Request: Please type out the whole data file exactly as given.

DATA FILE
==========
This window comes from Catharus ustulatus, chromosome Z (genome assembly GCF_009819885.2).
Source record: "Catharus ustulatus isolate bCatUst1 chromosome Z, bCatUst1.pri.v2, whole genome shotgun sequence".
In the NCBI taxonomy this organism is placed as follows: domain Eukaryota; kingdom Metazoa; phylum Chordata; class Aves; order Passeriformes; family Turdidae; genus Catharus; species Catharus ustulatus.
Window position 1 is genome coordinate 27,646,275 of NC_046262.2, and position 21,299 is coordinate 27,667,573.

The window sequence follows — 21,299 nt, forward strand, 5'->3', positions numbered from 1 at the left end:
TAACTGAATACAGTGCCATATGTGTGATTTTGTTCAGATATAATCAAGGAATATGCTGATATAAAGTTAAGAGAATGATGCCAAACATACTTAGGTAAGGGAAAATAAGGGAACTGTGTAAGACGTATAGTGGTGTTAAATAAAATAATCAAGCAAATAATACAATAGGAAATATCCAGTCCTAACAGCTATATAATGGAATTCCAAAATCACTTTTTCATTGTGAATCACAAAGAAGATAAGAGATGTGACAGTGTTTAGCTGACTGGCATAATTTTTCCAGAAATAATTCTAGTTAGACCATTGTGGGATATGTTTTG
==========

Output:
This window comes from Catharus ustulatus, chromosome Z (genome assembly GCF_009819885.2).
Source record: "Catharus ustulatus isolate bCatUst1 chromosome Z, bCatUst1.pri.v2, whole genome shotgun sequence".
In the NCBI taxonomy this organism is placed as follows: domain Eukaryota; kingdom Metazoa; phylum Chordata; class Aves; order Passeriformes; family Turdidae; genus Catharus; species Catharus ustulatus.
Window position 1 is genome coordinate 27,646,275 of NC_046262.2, and position 21,299 is coordinate 27,667,573.

The window sequence follows — 21,299 nt, forward strand, 5'->3', positions numbered from 1 at the left end:
TAACTGAATACAGTGCCATATGTGTGATTTTGTTCAGATATAATCAAGGAATATGCTGATATAAAGTTAAGAGAATGATGCCAAACATACTTAGGTAAGGGAAAATAAGGGAACTGTGTAAGACGTATAGTGGTGTTAAATAAAATAATCAAGCAAATAATACAATAGGAAATATCCAGTCCTAACAGCTATATAATGGAATTCCAAAATCACTTTTTCATTGTGAATCACAAAGAAGATAAGAGATGTGACAGTGTTTAGCTGACTGGCATAATTTTTCCAGAAATAATTCTAGTTAGACCATTGTGGGATATGTTTTG